# Collision resistant hash function

A function is $(\varepsilon, t)$-collision resistant if there is no boolean circuit (using "not", "and", "or") of size at most $t$ which outputs a collision with probability at least $\varepsilon$.

Let $h_0:\{0,1\}^{2m}\rightarrow\{0,1\}^m$ be a $(\varepsilon, t)$-collision resistant hash function and $i\in\mathbb{N}_{\geq 1}$.
Define a hash function $h_i: \{0,1\}^{2^{i+1}\cdot m}\rightarrow \{0,1\}^m$ recursively using $h_{i-1}$ in the following way:
Interpret the bit string $x\in \{0,1\}^{2^{i+1}\cdot m}$ as $x=x_1 x_2$, where both $x_1,x_2\in \{0,1\}^{2^i\cdot m}$.

Then the hash value $h_i(x)$ is defined as

$$h_i(x)=h_0(h_{i-1}(x_1)h_{i-1}(x_2)).$$

For which $(\varepsilon_i, t_i)$ is $h_i$ $(\varepsilon_i, t_i)$-collision resistant?
And can we successfully use the birthday attack on this hash function to find collisions?

• Welcome to CS.StackExchange! FYI, you're more likely to get good answers to this kind of question on Cryptography.StackExchange.
– D.W.
Jan 17 '13 at 22:39
• By the way, Shu, may I ask: is this homework? (It looks like something that would be a good homework problem!) If it is homework, can you show us what you've tried so far, and where you've gotten stuck?
– D.W.
Jan 17 '13 at 22:40

The birthday attack applies to any hash-function, regardless of its structure, and also to $h_i$.

For your first question, here is a possible hint. Note that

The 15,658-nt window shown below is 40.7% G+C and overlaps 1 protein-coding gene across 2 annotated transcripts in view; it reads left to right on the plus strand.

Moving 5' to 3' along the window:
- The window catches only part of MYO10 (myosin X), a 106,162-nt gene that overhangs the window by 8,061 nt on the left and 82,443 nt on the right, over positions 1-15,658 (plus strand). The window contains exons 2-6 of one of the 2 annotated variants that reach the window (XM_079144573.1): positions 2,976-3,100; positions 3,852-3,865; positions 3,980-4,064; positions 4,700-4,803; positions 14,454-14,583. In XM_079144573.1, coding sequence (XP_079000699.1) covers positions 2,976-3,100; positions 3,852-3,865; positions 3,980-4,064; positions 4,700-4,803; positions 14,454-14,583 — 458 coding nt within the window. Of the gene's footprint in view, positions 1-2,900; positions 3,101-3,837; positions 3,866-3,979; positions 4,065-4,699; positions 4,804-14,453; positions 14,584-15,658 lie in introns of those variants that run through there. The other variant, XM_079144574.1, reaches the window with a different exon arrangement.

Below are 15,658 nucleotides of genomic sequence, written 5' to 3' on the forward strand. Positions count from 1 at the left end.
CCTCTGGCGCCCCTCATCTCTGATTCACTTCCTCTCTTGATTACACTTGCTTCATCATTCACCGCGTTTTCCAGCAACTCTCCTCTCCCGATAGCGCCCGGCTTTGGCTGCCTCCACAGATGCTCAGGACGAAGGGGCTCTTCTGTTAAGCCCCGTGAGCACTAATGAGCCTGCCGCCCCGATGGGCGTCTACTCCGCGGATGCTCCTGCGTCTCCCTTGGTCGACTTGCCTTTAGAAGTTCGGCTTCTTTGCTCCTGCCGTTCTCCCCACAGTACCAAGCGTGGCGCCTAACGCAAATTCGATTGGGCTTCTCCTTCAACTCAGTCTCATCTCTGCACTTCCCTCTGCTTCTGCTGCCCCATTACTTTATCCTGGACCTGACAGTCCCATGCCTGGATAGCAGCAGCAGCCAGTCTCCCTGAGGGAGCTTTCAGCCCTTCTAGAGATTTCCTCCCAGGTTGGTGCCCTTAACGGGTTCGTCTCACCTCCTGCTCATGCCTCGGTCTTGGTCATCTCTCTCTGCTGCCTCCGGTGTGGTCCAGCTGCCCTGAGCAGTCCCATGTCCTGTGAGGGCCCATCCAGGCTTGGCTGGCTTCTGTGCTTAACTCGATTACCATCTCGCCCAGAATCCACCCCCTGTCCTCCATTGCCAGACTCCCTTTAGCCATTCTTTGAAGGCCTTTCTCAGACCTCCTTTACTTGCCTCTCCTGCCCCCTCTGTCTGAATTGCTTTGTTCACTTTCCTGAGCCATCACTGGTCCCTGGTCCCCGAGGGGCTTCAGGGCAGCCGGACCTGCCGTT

• if we can find a collision in $h_i$ then we can find a collision in $h_0$ (by considering the top-most $h_0$, for instance).
• if we can find a collision in $h_0$ then, we can find a collision for $h_i$ (by replacing one of the inner-most $h_0$ with it's collision).
• I don't really understand how I can use this hint for the $(\varepsilon, t)$-resistance proof. Could you elaborate on that?
– Shu
Jan 13 '13 at 20:08
• if there is a $(\epsilon,t)$-circuit that finds collision for $h_0$, then by the second claim, the same(?) circuit finds a collision for $h_i$? Jan 13 '13 at 20:42
• What do you mean by $(\varepsilon, t)$-circuit? Doesn't $(\varepsilon, t)$-collision resistant mean that there is NO circuit of the properties stated above?
– Shu
Jan 13 '13 at 20:57
• yes, $(\epsilon,t)$-resistant means there is no such circuit. So if you know $h_0$ is $(\epsilon,t)$-resistant, and you know that a circuit for $h_i$ implies a circuit for $h_0$, you can infer that $h_i$ is also $(\epsilon,t)$-resistant (assuming it is exactly the same circuit, or otherwise, change $t$ accordingly). Jan 13 '13 at 21:40
• And how do we know (concretely) for which $(\varepsilon, t)$ the function is collision resistant?
– Shu
Jan 14 '13 at 1:57

There's a problem with the formal details of your definition of collision-resistance: if we take it seriously, then no function (whose output is shorter than its input) can ever be collision-resistant.

By the pigeonhole property, it is guaranteed that there exists some pair of messages $x,x' \in \{0,1\}^{2m}$ such that $h_0(x)=h_0(x')$ but $x\ne x'$. Therefore, there exists some circuit $C$ that outputs a collision in $h_0$ (just take the circuit that has $x$ and $x'$ hardcoded in it and that outputs $x,x'$; it will do, and it is very small, with fewer than $t$ gates for any reasonable value of $t$). Consequently, no matter what function $h_0$ you pick, it won't be collision-resistant.

Similarly, no matter what function you pick, $h_i$ will never be collision-resistant.

Therefore, the question is framed poorly. I suspect you will want to go back to the drawing board and think more carefully about what exactly you want to know.

• D.W. that's a good point. I automatically assumed we are talking about a family of hashes $\{h_0\}$ and look for a single $C$ that works for all of them. A single hash function never makes sense, almost always people actually mean a sample out of a family. But this indeed should be clarified by the OP. Jan 18 '13 at 4:17